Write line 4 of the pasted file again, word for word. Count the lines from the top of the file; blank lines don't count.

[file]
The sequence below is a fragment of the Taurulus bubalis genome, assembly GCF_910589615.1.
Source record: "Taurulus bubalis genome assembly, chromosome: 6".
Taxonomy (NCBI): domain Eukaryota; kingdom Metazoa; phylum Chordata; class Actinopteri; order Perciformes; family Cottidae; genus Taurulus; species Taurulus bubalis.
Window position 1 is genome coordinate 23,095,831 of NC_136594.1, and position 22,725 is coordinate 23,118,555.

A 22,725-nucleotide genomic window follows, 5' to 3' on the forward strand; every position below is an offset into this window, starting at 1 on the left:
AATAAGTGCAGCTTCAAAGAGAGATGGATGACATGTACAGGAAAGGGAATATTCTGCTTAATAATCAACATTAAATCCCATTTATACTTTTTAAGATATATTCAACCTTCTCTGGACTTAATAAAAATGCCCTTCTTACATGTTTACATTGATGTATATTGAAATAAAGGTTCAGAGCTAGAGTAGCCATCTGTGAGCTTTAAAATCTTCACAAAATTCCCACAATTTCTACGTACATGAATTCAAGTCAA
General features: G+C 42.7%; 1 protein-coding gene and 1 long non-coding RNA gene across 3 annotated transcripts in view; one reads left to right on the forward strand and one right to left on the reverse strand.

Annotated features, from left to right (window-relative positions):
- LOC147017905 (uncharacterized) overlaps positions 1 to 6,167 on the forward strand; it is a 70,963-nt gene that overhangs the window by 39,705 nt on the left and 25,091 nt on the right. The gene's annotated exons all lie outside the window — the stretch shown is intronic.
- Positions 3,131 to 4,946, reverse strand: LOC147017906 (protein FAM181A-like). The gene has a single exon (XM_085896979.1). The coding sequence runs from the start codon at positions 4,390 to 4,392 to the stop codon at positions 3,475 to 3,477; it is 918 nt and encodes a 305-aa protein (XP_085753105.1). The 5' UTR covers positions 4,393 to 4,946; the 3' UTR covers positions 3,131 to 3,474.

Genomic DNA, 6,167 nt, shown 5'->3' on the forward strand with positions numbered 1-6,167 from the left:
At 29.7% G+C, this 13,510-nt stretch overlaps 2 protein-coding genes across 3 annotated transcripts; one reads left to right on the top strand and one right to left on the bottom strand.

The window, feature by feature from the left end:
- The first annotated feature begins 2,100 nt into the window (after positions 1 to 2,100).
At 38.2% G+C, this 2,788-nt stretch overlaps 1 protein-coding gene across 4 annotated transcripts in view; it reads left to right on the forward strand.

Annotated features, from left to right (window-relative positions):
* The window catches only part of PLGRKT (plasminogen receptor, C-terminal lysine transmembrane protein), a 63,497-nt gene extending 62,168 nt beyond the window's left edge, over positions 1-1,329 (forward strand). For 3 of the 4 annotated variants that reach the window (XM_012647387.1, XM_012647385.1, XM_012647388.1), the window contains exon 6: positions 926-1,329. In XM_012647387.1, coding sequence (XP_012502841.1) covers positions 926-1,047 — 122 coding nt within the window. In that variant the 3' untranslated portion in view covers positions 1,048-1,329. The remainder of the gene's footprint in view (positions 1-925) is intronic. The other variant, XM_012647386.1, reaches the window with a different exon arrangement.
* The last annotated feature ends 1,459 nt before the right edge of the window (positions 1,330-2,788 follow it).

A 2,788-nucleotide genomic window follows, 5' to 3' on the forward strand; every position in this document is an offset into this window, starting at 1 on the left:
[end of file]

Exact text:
Window position 1 is genome coordinate 23,095,831 of NC_136594.1, and position 22,725 is coordinate 23,118,555.